Picture of blood cells

Open Access research which pushes advances in bionanotechnology

Strathprints makes available scholarly Open Access content by researchers in the Strathclyde Institute of Pharmacy & Biomedical Sciences (SIPBS) , based within the Faculty of Science.

SIPBS is a major research centre in Scotland focusing on 'new medicines', 'better medicines' and 'better use of medicines'. This includes the exploration of nanoparticles and nanomedicines within the wider research agenda of bionanotechnology, in which the tools of nanotechnology are applied to solve biological problems. At SIPBS multidisciplinary approaches are also pursued to improve bioscience understanding of novel therapeutic targets with the aim of developing therapeutic interventions and the investigation, development and manufacture of drug substances and products.

Explore the Open Access research of SIPBS. Or explore all of Strathclyde's Open Access research...

Predicting psychological responses to Influenza A, H1N1 (‘swine flu’): The role of illness beliefs

Williams, Lynn and Rasmussen, Susan (2012) Predicting psychological responses to Influenza A, H1N1 (‘swine flu’): The role of illness beliefs. Psychology, Health and Medicine, 17 (4).

Full text not available in this repository.Request a copy from the Strathclyde author

Abstract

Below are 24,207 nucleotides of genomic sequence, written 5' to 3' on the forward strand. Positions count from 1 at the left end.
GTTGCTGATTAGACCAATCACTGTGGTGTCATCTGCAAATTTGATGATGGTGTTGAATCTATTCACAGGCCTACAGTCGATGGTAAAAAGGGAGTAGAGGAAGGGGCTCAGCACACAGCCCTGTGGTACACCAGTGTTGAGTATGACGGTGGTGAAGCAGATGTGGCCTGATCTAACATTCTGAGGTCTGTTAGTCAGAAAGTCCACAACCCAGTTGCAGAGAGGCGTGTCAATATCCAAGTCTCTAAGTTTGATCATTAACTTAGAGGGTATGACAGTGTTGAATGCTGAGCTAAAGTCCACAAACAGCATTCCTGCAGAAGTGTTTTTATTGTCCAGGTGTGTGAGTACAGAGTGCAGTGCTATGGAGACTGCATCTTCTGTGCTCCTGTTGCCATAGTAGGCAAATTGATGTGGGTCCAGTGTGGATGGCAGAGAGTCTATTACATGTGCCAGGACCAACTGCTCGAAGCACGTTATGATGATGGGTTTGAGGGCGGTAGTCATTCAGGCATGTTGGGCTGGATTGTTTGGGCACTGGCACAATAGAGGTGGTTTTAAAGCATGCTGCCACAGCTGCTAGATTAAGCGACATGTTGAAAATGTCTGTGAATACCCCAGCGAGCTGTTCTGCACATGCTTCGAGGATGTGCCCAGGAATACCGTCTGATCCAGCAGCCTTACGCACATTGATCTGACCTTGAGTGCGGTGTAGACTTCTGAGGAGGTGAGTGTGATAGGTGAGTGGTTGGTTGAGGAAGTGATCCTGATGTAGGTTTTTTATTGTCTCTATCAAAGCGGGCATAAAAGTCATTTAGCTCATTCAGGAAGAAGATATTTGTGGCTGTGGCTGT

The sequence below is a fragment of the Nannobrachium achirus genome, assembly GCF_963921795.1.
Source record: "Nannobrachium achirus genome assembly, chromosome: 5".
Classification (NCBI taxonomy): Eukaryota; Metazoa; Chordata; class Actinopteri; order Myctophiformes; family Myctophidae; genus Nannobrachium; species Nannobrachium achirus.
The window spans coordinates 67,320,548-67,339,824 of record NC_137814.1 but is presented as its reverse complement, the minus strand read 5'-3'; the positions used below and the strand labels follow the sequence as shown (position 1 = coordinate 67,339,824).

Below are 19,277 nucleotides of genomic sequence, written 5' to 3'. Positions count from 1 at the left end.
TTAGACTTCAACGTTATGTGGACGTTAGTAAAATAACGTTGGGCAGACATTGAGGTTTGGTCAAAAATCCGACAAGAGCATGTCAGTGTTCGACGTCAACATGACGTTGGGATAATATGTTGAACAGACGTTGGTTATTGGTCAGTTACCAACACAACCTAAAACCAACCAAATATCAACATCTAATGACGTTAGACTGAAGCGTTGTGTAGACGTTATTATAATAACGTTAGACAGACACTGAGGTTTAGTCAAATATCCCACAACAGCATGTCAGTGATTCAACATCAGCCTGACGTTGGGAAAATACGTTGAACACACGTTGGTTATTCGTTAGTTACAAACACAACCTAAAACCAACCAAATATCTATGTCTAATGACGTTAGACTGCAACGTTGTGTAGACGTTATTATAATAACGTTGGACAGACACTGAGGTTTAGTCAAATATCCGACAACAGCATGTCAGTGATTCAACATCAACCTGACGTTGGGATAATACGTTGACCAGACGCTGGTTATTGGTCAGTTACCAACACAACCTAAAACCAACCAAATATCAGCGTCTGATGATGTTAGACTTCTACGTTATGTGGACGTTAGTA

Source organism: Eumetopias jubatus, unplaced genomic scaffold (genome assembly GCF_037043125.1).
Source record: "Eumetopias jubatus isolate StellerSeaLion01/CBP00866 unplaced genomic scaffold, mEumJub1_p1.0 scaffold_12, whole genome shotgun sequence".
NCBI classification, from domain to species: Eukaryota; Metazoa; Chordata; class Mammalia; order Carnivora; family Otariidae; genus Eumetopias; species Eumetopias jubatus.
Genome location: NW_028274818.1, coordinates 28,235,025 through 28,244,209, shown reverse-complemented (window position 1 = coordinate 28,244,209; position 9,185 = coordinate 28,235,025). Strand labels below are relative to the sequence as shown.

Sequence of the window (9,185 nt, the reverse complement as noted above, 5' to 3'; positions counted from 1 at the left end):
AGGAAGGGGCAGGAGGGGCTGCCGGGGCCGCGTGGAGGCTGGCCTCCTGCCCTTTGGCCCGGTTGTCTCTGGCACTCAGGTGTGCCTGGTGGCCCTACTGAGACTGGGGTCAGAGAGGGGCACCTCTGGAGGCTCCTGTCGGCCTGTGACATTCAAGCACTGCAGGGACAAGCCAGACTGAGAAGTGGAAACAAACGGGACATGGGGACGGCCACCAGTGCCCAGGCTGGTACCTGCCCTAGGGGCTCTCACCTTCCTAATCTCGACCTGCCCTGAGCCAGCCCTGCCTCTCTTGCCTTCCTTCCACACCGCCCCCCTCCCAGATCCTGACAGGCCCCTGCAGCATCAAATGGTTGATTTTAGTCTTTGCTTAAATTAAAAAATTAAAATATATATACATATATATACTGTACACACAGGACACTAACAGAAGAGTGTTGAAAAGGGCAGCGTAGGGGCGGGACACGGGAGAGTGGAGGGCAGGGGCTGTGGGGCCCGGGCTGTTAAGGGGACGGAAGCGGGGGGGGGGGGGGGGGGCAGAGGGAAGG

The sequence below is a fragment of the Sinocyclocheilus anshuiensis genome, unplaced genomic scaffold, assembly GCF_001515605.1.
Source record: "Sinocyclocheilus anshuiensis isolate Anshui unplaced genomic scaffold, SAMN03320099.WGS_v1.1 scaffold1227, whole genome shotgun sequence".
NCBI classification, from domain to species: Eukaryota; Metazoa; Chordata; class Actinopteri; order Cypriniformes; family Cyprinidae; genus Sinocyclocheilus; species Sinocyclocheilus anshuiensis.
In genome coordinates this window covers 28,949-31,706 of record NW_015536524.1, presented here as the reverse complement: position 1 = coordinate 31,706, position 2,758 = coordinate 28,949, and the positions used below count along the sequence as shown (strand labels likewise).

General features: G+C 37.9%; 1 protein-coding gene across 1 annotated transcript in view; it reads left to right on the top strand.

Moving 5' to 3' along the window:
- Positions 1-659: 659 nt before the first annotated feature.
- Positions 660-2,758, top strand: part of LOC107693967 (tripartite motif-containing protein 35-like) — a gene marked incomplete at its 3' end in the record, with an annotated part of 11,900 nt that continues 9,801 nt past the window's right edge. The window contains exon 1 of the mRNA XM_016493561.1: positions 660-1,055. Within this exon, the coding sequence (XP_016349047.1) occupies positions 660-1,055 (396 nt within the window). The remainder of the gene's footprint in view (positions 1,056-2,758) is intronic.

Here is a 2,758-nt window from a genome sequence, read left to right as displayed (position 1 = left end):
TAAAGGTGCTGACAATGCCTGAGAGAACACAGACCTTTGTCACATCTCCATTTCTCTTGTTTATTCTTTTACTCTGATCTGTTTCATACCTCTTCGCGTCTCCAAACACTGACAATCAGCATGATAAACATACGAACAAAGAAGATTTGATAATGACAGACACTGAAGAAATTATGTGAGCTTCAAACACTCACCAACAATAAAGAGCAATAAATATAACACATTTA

The outbreak of swine flu (A/H1N1) represented the first pandemic of the century. Previous research on H1N1 has demonstrated that although the public reported concern about H1N1, knowledge levels were low, as were reports of behavioural changes aimed at minimising the spread of H1N1. The current study had two main aims; (i) to ascertain levels of state anxiety and knowledge about H1N1, and (ii) to examine if illness perceptions predict anxiety about H1N1, perceived risk of contracting H1N1, and knowledge about H1N1. A cross-sectional design was employed. There were 235 participants (100 males, 135 females, mean age 22.48 years), who completed self-report measures of knowledge, anxiety, and perceived risk about H1N1, and illness perceptions (BIPQ; Broadbent et al., 2006). Analyses revealed low levels of knowledge about H1N1, 37.4 per cent of participants could not identify any of the causes of H1N1. Correlation and multiple regression analyses demonstrated that Illness perceptions were associated with responses to H1N1, with negative illness perceptions predicting state anxiety (beta=.428, <.01) and perceived risk of contracting H1N1 (beta=.201, <.01). In addition, females (M=10.07, SD=2.68) were found to have higher levels of knowledge about H1N1, compared to males (M=8.29, SD=2.65), t(233)=–5.08, <.001. These findings suggest low levels of knowledge about the causes, symptoms and possible preventive measures associated with H1N1. In addition, the current study points to a key role for illness perceptions in predicting psychological responses to H1N1.